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How Much Salt Does a Water Softener Use?

How much salt does a water softener use? Probably more than you think. In this article, we’re going to break down how much salt a traditional, ion-exchange water softener uses.

Why Do You Need to Use Salt?

In order to soften water, you need to get rid of the magnesium and calcium in hard water. Those are the two minerals that make up the majority of the hardness, and therefore cause all your problems, like dry skin, broken appliances, and soap-scum-stained bathtubs and faucets. In order to get rid of magnesium and calcium, ion exchange softeners use a negatively charged resin. The magnesium and calcium binds to the resin, but eventually the resin becomes saturated with too much of it.

At that point, you would have two options: 1) buy more resin (or a whole new water softener), which is completely impractical and expensive, or 2) find a way to reuse the same resin that’s in your softener.

Lucky for you (but maybe less lucky for the environment), option #2 is easily doable with a lot of salt. When a strong brine solution is flushed through the resin, the sodium sticks to the resin and it washes off the magnesium and calcium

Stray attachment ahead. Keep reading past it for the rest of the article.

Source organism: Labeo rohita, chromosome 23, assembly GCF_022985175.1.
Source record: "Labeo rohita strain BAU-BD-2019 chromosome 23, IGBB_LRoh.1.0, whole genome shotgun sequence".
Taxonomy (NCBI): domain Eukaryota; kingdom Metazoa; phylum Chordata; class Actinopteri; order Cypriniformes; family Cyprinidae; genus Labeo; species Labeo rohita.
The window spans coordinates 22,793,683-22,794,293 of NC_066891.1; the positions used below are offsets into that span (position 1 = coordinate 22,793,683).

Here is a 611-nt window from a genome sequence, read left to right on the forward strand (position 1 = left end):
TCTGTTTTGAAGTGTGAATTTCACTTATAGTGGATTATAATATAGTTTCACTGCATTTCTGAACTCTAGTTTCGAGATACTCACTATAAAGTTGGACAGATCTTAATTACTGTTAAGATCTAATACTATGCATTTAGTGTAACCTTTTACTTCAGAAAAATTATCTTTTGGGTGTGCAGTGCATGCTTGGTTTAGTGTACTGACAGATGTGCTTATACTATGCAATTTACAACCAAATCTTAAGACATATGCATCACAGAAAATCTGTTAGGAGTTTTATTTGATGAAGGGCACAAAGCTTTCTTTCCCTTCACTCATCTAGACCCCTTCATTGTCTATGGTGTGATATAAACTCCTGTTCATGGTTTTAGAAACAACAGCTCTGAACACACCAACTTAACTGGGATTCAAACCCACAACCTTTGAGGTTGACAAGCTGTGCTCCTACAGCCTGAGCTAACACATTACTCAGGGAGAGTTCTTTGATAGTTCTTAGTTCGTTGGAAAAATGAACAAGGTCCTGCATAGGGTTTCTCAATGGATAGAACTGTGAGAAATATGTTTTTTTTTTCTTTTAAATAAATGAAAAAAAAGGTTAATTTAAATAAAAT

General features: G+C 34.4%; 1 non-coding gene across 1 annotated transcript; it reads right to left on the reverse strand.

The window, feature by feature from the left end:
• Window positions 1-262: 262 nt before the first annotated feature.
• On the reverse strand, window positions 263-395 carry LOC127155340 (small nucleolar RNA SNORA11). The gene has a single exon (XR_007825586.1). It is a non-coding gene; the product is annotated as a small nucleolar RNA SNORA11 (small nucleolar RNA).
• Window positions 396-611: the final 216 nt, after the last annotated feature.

The next time through, the magnesium and calcium will wash off the sodium and bind to the resin, extending the lifespan of the resin for quite a while.

But How Much Salt Are We Talking About?

You might have remembered from science class that salt is anonrenewable resource, and therefore you might have some hang-ups about using it to soften your water.

Or you might be one of the103 million Americans currently suffering from high blood pressure, and your doctor told you you need to cut back on your sodium consumption. Naturally, you use salt to add some zing to your French Fries (when you’re allowed to have them)  -- you don’t need it to flavor your water, so you don’t want any extra coming from your tap.

After you use a water softener to soften your water, is there really enough salt left in it to damage your health?

In short: Yes, definitely.

We’ve written before about the exact amount of sodium that gets added to your drinking water, and we’ve found that it works out to roughly300mg per day per person per 10 grains of hardness.

How Often Should You Add Salt to the Water Softener?

So, now that you know that you consume the equivalent of a McDonald’s French Fry in terms of additional sodium intake per day at an average hardness level of 10 grains per gallon, how often do you have to add salt to the softener? And how much salt do you have to buy?

This will depend on your water softener, but even the most efficient ion exchange softener still uses. To use an example, the Fusion NLT is marketed as “the most efficient water softener in the world.” Its smallest unit, the MXX-200, still uses 6lbs of salt per 30,000 grains of hardness. That’s on the “High-Efficiency” setting, too.

The average family of four, according to the US Geological Survey, uses anywhere from80-100 gallons of water per day. So, if they live in an area that has just 10 grains per gallon of hard water, their system still has to regenerate once every 3-4 weeks.